• Cool, moist skin
  • Dizziness and light-headedness
  • Weakness
  • Nausea and vomiting
  • Dark urine

If you experience these symptoms, move to a cooler place, stop exercising and cool down immediately by using cool wet cloths, compresses, and fanning. You may need to seek medical attention.

Symptoms of heat stroke:
The symptoms of heatstroke include (call 911 or the local emergency number right away):

  • Fever (temperature above 104 °F)
  • Irrational behavior
  • Extreme confusion
  • Dry, hot, and red skin
  • Rapid, shallow breathing
  • Rapid, weak pulse
  • Seizures
  • Unconsciousness

If you experience these symptoms, seek medical attention right away.

Learn More:

By |July 6th, 2016|Categories: Uncategorized|Tags: , , , , |0 Comments

The Top 10 Reasons Men Put Off Doctor Visits and 10 Reasons Why They Should Go

What better gift on Father’s Day than to support the men in your life so they can be healthy? Something as simple as visiting your physician for an annual checkup is a simple, and essential, step to keeping your heart healthy and yourself healthy.

Why, then, do some men refuse to go to the doctor regularly? The American Heart Association shares here 10 reasons why many men skip this important appointment. And, more importantly, 10 ways to counter those reasons and get yourself or a person you care about to see a doctor.

“I don’t have a doctor.”

Step one toward staying healthy is finding a doctor you trust.  But you’ll never know if you trust one unless you try. Check your insuranmen docce company or local listings for doctors in your area. Call their offices and ask questions, or check around online. It’s also a good idea to check with friends and family for recommended doctors.

“I don’t have insurance.”

Everybody should have insurance under the Affordable Care Act. If you still don’t, here’s all the information you need to get signed up in our Consumer Health Care section.

“There’s probably nothing wrong.”

You may be right but … you’re not a doctor.  That’s why you need one, to be sure. Some serious diseases don’t have symptoms. High blood pressure is one, and it can cause heart attack and stroke. (That’s why they call it “the silent killer.”)  High cholesterol is another often symptomless condition. Ditto diabetes. Finding a health problem early can make a huge difference in the quality and length of your life.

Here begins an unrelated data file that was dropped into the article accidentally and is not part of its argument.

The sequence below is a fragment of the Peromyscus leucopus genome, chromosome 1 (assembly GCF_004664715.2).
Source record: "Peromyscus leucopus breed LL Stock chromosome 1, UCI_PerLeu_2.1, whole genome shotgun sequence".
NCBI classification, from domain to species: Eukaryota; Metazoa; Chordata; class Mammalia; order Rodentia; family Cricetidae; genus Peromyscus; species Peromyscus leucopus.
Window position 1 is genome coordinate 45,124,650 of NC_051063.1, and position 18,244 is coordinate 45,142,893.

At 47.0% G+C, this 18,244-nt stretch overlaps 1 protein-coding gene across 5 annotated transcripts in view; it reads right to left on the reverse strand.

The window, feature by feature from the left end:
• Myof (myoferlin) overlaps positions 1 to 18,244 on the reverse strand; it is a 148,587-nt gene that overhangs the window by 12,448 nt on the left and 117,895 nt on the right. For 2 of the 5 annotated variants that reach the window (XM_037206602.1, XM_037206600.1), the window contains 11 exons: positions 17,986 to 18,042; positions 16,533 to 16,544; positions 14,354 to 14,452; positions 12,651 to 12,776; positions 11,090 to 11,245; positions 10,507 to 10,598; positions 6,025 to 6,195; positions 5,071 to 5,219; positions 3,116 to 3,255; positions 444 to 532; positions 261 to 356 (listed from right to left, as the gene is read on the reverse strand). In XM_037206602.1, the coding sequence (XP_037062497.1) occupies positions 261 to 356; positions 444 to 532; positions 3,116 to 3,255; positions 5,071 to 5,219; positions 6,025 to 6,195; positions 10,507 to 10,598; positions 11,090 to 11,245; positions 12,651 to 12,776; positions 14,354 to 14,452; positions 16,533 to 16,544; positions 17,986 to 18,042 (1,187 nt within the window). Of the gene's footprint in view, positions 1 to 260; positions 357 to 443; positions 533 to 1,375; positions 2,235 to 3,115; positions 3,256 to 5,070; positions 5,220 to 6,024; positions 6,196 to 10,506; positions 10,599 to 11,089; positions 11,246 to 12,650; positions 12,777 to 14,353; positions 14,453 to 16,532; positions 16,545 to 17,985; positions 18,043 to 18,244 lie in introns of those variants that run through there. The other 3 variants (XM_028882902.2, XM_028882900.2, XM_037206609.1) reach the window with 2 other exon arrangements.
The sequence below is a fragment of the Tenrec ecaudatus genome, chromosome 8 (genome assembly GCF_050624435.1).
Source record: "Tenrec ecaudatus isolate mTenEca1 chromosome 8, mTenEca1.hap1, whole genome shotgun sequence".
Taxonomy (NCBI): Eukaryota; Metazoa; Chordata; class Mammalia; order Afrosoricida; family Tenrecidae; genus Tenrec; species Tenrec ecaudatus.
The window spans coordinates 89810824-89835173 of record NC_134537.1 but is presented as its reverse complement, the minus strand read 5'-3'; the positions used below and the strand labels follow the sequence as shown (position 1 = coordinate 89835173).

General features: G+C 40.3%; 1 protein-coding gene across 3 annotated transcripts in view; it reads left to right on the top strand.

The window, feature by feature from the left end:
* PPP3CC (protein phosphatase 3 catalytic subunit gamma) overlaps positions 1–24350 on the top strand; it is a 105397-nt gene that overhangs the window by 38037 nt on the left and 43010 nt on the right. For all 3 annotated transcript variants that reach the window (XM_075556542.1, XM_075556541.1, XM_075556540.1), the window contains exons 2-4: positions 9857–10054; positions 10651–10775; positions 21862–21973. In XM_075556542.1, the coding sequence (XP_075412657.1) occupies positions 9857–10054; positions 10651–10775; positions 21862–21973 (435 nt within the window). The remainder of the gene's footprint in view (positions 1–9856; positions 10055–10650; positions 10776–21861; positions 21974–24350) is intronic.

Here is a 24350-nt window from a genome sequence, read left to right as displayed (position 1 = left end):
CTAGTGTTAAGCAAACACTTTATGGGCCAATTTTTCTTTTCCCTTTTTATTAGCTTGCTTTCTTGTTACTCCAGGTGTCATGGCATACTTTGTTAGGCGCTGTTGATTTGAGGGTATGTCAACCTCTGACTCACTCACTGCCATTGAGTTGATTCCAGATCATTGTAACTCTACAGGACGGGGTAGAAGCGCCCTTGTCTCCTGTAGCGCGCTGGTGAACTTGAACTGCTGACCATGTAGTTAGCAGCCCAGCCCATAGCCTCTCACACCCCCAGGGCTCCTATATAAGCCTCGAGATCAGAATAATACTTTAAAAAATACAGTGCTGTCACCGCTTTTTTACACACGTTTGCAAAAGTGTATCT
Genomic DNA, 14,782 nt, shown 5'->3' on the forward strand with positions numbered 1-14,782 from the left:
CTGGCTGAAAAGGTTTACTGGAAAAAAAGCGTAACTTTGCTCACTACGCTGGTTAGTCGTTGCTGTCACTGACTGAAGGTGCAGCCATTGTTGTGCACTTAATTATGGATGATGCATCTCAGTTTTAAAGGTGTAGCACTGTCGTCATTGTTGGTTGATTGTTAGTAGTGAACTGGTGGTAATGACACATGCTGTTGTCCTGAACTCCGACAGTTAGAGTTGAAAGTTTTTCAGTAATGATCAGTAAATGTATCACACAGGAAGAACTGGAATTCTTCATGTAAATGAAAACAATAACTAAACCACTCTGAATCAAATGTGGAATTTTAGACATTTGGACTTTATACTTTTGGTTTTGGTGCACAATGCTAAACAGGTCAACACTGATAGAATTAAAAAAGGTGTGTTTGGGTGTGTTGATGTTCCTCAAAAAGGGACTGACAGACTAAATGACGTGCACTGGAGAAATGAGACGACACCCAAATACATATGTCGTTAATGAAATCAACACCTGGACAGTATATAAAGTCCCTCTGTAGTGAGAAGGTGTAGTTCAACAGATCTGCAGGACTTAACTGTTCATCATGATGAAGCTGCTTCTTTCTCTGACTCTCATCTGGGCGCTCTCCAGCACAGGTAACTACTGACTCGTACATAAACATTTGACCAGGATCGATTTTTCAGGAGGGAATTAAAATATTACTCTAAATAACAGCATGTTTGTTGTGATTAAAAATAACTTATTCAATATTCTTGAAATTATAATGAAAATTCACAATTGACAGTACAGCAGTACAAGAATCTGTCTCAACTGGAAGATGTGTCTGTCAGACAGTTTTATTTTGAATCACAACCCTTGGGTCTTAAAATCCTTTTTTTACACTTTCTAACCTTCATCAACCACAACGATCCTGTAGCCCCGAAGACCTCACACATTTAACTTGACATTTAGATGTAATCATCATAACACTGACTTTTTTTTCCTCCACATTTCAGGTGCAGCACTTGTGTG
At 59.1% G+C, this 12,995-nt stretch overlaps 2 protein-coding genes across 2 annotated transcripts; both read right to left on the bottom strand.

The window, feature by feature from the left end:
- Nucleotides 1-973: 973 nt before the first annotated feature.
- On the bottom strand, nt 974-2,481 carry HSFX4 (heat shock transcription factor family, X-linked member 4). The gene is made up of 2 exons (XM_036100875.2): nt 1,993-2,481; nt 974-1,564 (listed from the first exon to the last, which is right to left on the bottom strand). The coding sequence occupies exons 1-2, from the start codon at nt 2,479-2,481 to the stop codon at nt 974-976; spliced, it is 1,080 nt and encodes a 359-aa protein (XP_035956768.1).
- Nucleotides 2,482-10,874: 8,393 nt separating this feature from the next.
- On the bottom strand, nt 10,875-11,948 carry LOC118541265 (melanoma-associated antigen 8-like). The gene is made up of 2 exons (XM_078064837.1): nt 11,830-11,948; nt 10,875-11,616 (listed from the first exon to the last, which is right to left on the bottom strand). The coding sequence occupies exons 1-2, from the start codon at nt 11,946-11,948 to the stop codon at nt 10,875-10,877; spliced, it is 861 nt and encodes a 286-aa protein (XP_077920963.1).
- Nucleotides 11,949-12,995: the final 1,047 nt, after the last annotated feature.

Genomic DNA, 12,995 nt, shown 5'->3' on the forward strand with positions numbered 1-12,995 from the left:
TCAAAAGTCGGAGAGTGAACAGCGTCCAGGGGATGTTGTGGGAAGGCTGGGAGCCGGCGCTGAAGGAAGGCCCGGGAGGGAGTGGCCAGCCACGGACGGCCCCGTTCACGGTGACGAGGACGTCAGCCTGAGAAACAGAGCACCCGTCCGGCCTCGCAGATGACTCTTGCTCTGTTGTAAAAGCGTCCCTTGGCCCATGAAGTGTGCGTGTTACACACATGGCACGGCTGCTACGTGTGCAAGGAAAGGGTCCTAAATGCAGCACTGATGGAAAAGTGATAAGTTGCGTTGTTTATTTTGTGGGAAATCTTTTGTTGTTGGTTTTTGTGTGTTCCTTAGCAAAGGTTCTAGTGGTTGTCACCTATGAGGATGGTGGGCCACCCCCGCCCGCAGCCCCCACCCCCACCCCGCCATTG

“I don’t have time.”

There are about 8,766 hours in a year, and you want to save … two? When those two hours could save your life if you really DO need a doctor? If you want to spend more time with your family, these two hours aren’t the ones to lose. Try some of these tips to find time for the whole family to get moving.

“I don’t want to spend the money.”

It makes more sense to spend a little and save a lot than to save a little and spend a lot. If you think spending time with a doctor is expensive, try spending time in a hospital.Blood pressure monitoring

“Doctors don’t DO anything.”

When you see a barber, you get a haircut. When you see the dentist, your teeth get cleaned. But when you get a checkup, the doctor just gives you tests. It may seem like you don’t get anything, but you do. You get news and knowledge that can bring better health, if you act on it.

“I don’t want to hear what I might be told.”

Maybe you smoke, drink too much, have put on weight. Even so, your doctor’s there to help you. You can deny your reality, but you can’t deny the consequences. So be smart: Listen to someone who’ll tell you truths you need to hear. Be coachable.

“I’ve got probe-a-phobia.”

You don’t need a prostate cancer exam until you’re 50. Even then, remember that your chances of survival are much better if it’s caught early. So it’s worth the exam. But it’s only one small portion of a physical. Don’t let one test stop you from getting all the benefits of an annual physical.

“I’d rather tough it out.”

If pro athletes can play hurt and sacrifice themselves for the team, you ought to be able to suck it up, right? Wrong! The Game osigns heart attackf Life is about staying healthy for a long time – a lifetime.

“My significant other has been nagging me to get a checkup.”

OK, so you don’t want to give in. But isn’t it POSSIBLE you could be wrong? Give in on this one. See the doctor.

When it comes down to it, there are no good reasons not to see the doctor, only excuses. The American Heart Association encourages everyone to have an annual check-up. Don’t wait. Schedule your annual physical today. Your heart is counting on you!

Learn more at www.heart.org/gettinghealthy.

By |June 15th, 2016|Categories: Uncategorized|0 Comments